WASHINGTON -- More than 30 state attorneys general from both parties called on the Senate Tuesday to confirm former Ohio Attorney General Richard Cordray to head a new consumer financial-protection agency.
In a letter to Senate Democratic and Republican leaders, the state officials wrote, "We are united in our belief that Mr. Cordray is very well qualified to carry out the responsibilities of this position."
Although 10 Republicans signed the letter, Ohio Attorney General Mike DeWine declined. In an interview, Mr. DeWine reiterated his belief that Mr. Cordray was "very well qualified and would do an excellent job," but he said he has been reluctant to send letters to his former colleagues in the Senate and House.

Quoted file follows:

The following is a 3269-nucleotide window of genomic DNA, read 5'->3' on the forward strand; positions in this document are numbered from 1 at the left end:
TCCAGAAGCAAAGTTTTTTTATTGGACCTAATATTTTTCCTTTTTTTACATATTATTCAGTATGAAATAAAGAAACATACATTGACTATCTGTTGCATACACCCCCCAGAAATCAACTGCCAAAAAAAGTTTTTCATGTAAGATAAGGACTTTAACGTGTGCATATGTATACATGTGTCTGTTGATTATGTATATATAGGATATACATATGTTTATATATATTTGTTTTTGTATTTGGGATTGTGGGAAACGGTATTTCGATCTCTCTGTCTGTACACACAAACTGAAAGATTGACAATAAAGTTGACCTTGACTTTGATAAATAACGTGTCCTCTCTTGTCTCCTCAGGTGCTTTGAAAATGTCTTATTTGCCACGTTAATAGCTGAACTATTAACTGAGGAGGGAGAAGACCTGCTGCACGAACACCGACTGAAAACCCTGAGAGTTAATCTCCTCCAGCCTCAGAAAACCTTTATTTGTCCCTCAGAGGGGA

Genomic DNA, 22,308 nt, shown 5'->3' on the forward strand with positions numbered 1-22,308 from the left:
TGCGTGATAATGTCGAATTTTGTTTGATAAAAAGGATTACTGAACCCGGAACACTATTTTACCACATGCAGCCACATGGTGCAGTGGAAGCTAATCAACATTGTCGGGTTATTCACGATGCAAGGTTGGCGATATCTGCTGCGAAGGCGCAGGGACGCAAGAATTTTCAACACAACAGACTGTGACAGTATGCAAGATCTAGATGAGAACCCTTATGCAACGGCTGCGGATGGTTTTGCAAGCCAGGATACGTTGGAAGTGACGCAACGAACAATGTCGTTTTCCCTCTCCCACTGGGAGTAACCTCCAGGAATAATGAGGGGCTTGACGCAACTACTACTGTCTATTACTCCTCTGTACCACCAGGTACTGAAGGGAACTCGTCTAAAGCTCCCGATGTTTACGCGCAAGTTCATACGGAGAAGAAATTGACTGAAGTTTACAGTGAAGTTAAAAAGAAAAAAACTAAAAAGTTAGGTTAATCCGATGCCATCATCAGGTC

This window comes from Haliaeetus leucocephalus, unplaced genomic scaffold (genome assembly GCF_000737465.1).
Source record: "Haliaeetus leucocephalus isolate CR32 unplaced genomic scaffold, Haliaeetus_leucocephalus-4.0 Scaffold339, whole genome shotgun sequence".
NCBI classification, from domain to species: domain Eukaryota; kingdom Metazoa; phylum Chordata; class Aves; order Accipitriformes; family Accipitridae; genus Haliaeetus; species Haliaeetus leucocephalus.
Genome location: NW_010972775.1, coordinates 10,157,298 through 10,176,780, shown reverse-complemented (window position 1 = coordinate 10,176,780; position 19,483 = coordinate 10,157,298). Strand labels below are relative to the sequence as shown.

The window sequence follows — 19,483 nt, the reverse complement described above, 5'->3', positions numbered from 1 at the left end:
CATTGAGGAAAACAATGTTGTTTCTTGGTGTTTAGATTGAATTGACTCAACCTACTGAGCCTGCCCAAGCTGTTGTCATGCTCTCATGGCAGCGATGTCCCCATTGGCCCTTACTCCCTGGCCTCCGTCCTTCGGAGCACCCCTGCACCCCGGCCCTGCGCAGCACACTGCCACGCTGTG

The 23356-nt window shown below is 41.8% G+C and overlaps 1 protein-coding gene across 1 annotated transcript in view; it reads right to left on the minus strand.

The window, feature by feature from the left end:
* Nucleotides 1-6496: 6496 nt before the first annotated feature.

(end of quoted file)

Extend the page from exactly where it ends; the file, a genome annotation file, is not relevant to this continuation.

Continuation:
Mr. DeWine served two terms in the Senate from 1995 through the end of 2006.
The letter was signed by 32 state attorneys general and the attorneys general of the District of Columbia, American Samoa, Guam, Northern Marianas Islands, and the U.S. Virgin Islands.
President Obama nominated Mr. Cordray last summer to head the new Consumer Financial Protection Bureau, which is to regulate a wide array of consumer financial products, such as home mortgages and credit-card offers.
"We believe he has the knowledge, experience, and leadership skills to serve in this important position," the officials wrote. "He is both brilliant and balanced."
The Senate Banking Committee this month approved Mr. Cordray's nomination by a 12-10 vote. Forty-four Senate Republicans, including Rob Portman of Ohio, have vowed to block any nominee for director until the White House agrees to modify the power of the new agency.
Senate Republicans want the director to be replaced by a five-member board, and they insist that Congress have the power to approve the agency's budget each year.